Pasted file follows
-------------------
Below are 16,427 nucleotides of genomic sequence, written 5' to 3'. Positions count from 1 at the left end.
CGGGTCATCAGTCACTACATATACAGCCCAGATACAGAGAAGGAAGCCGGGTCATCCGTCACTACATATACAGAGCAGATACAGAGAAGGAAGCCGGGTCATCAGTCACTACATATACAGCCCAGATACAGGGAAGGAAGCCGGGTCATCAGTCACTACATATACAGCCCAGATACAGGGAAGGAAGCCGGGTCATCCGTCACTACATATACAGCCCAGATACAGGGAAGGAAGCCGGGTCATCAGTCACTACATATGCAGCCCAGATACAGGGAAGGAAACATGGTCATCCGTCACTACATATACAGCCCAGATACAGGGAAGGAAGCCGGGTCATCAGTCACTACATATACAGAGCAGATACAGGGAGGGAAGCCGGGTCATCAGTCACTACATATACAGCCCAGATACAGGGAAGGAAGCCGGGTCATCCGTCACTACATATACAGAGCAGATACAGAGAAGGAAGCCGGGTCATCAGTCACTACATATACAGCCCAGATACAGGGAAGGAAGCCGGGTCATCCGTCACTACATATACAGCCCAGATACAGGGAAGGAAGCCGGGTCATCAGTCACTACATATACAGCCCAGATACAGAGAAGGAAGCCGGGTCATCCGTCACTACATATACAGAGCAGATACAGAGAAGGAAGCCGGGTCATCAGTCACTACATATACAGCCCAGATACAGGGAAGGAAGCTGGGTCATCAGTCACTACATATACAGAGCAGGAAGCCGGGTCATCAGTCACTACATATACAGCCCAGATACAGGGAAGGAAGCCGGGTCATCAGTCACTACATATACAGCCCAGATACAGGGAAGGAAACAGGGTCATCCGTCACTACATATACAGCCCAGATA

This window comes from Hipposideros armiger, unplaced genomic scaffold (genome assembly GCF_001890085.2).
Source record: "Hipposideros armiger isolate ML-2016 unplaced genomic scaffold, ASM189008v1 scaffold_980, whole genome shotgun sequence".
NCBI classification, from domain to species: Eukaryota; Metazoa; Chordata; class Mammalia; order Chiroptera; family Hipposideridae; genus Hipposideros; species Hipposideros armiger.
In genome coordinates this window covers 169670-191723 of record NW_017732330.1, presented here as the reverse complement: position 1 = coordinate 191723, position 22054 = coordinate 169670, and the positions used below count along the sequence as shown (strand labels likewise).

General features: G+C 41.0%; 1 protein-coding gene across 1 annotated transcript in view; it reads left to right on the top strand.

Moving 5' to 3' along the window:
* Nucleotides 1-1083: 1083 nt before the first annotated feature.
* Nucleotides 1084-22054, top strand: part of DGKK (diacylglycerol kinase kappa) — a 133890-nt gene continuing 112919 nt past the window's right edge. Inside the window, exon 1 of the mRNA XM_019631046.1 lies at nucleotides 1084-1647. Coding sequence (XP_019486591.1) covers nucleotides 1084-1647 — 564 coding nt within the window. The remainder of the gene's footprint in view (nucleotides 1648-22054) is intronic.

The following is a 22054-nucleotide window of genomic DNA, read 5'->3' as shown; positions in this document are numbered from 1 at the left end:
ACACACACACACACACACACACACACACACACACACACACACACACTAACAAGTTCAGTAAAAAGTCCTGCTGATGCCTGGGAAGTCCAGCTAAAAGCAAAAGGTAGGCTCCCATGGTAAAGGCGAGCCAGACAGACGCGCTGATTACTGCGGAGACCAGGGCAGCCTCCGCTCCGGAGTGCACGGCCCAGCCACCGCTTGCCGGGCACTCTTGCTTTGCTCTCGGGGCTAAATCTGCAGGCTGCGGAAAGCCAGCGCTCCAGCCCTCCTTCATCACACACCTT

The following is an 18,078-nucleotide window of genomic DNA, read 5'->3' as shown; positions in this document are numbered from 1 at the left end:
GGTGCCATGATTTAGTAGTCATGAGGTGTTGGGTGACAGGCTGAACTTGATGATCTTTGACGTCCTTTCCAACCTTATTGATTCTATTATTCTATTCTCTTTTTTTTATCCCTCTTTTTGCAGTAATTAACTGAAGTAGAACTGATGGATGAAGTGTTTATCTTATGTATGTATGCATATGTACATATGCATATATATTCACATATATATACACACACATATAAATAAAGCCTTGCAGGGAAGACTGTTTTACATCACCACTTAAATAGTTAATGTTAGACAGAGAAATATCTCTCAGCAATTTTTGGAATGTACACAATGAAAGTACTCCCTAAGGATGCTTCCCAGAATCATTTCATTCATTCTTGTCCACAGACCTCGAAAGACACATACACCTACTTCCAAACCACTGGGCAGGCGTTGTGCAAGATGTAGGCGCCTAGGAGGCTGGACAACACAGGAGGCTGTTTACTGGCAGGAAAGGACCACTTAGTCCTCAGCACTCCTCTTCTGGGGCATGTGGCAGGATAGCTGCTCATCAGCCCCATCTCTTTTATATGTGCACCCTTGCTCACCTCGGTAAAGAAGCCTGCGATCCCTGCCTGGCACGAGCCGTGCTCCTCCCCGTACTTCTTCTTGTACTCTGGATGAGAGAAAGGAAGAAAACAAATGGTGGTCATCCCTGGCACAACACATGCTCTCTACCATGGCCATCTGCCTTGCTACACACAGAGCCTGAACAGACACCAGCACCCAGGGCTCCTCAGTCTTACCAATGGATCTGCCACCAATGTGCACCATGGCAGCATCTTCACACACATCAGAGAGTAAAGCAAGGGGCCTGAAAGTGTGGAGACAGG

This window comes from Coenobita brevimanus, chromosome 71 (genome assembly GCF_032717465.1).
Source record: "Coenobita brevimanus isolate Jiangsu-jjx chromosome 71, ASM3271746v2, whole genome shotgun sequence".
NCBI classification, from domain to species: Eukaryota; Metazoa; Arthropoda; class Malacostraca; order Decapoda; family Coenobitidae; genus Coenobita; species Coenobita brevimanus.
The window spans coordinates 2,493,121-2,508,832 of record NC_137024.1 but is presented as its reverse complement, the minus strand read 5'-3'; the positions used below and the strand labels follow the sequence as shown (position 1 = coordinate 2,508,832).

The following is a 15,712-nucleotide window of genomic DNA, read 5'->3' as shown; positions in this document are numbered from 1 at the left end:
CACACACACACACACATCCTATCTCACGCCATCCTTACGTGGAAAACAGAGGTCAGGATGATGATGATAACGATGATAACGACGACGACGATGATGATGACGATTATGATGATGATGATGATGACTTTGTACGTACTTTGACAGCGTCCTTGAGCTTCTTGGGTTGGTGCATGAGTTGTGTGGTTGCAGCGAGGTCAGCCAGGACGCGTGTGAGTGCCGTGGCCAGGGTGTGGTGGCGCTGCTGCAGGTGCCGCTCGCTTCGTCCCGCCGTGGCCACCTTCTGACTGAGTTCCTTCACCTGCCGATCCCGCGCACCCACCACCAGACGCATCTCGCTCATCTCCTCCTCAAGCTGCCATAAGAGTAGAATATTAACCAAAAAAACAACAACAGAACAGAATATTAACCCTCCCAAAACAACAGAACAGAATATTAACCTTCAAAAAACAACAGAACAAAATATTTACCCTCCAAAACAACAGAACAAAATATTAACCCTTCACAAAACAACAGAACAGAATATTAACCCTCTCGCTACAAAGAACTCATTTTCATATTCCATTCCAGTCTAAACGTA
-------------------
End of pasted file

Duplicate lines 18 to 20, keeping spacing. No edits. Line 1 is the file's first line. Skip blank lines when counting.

The window spans coordinates 2,493,121-2,508,832 of record NC_137024.1 but is presented as its reverse complement, the minus strand read 5'-3'; the positions used below and the strand labels follow the sequence as shown (position 1 = coordinate 2,508,832).

The following is a 15,712-nucleotide window of genomic DNA, read 5'->3' as shown; positions in this document are numbered from 1 at the left end:
CACACACACACACACATCCTATCTCACGCCATCCTTACGTGGAAAACAGAGGTCAGGATGATGATGATAACGATGATAACGACGACGACGATGATGATGACGATTATGATGATGATGATGATGACTTTGTACGTACTTTGACAGCGTCCTTGAGCTTCTTGGGTTGGTGCATGAGTTGTGTGGTTGCAGCGAGGTCAGCCAGGACGCGTGTGAGTGCCGTGGCCAGGGTGTGGTGGCGCTGCTGCAGGTGCCGCTCGCTTCGTCCCGCCGTGGCCACCTTCTGACTGAGTTCCTTCACCTGCCGATCCCGCGCACCCACCACCAGACGCATCTCGCTCATCTCCTCCTCAAGCTGCCATAAGAGTAGAATATTAACCAAAAAAACAACAACAGAACAGAATATTAACCCTCCCAAAACAACAGAACAGAATATTAACCTTCAAAAAACAACAGAACAAAATATTTACCCTCCAAAACAACAGAACAAAATATTAACCCTTCACAAAACAACAGAACAGAATATTAACCCTCTCGCTACAAAGAACTCATTTTCATATTCCATTCCAGTCTAAACGTA